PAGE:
7. The addition of significant signifiers of religion, including “In God We Trust” as official national motto and the saying of the Pledge of Allegiance with the phrase “under God.”
8. A rampant rise in the practice of patriotism in public venues, including (especially) football games, NASCAR races, and much more.
9. A rapid rise in the participation in the process of Democracy as represented by election participation.
10. The strongest legal protections for religious practice in American history.

If Post-war America was Liberal, then it sure was Religious and Patriotic in its Liberalism. In other words, the expansion of personal rights and legal protections for freedom was not opposite to a rapid rise in the recognition of God & the goodness of America in the public sphere. Pre-war sports events did not sing the National Anthem every single game. “Under God” appeared after World War 2. Even the regular and universal saying of the Pledge of Allegiance was a post-war practice. So in American history, unless we dismiss the rise in freedom and practices of civil religion as accidents of history, we are also stuck with the 20th Century being a time of unparalleled freedoms and religious nationalism built on the spine of Liberalism as well.


The repeated exhortation to followers of God who found themselves in the minority was pretty simple: live a godly life, work hard, and bless the place where you live by your hard work and peaceable life.

In Jeremiah 29, when the nation is carried from Jerusalem to Babylon, Jeremiah conveys a letter to the elders and leaders:

This is what the Lord Almighty, the God of Israel, says to all those I carried into exile from Jerusalem to Babylon: 5 “Build houses and settle down; plant gardens and eat what they produce. 6 Marry and have sons and daughters; find wives for your sons and give your daughters in marriage, so that they too may have sons and daughters. Increase in number there; do not decrease. 7 Also, seek the peace and prosperity of the city to which I have carried you into exile. Pray to the Lord for it, because if it prospers, you too will prosper.” 8 Yes, this is what the Lord Almighty, the God of Israel, says: “Do not let the prophets and diviners among you deceive you. Do not listen to the dreams you encourage them to have. 9 They are prophesying lies to you in my name. I have not sent them,” declares the Lord.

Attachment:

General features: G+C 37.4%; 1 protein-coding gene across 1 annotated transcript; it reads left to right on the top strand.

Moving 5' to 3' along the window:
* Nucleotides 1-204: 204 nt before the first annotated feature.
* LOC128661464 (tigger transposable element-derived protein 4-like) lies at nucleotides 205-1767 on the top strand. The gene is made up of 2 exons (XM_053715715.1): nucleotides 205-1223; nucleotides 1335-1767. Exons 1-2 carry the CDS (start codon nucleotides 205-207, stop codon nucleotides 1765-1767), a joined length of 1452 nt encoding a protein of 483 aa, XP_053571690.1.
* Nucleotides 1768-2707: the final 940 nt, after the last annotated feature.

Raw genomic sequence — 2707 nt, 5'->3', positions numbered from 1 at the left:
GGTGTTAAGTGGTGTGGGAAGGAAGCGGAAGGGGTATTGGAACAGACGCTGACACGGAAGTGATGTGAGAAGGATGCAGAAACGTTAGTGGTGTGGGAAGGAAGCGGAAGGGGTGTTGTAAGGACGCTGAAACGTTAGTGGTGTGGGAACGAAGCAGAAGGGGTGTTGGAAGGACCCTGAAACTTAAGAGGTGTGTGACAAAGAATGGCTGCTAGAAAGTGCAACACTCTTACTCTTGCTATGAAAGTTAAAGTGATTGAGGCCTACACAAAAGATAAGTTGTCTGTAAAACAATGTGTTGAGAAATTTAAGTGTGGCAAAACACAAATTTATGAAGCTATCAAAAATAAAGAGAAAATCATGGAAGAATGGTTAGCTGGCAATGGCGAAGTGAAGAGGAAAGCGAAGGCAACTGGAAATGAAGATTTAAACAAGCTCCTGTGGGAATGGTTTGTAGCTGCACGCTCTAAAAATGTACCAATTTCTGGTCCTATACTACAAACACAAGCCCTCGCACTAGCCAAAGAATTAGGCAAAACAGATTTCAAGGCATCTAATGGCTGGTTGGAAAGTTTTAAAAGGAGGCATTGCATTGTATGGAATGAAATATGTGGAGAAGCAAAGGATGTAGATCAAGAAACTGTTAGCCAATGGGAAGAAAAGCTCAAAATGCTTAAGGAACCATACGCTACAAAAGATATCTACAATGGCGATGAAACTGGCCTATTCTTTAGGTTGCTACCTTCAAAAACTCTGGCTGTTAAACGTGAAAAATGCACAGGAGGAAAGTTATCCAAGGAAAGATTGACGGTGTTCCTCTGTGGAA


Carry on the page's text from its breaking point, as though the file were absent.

The idea was simple: work, grow, marry, increase, and keep the integrity of your faith. Indeed, God promises in that context that He will violently deal with false prophets and the failed leadership in Israel: “this is what the Lord Almighty says: “I will send the sword, famine and plague against them and I will make them like figs that are so bad they cannot be eaten. I will pursue them with the sword, famine and plague and will make them abhorrent to all the kingdoms of the earth”

God’s words here rest on two objective truths: 1. the faithfulness of the people of Israel was not dependent on being in political power; 2. God would sovereignly ‘deal with’ the political leadership that strayed from his theocratic order. God’s sovereignty is paramount.

These truths carry through the Scriptures when God’s people are not in power in a theocratic order. Abraham, Isaac, Jacob all had to maintain faithfulness in a pluralistic context where they did not have political control over their neighbors. Joseph’s entire story is one of faithfulness in the sovereignty of God while moving from a place of absolute powerlessness to an extremely powerful position. Joseph’s story is informative in this regard: even when he held the keys to the kingdom, so to speak, he benefitted the kingdom by protecting and blessing his family/clan/people (Israel) and not be expanding a theocratic order under the banner of Yahweh. He certainly did not enact any kind of Judeo moral order.

The New Testament carries on these two themes: faithfulness regardless of political order and an absolute faith in God’s sovereignty over all political orders. Romans 13 certainly places a strong emphasis on following laws and paying taxes regardless of who is in power,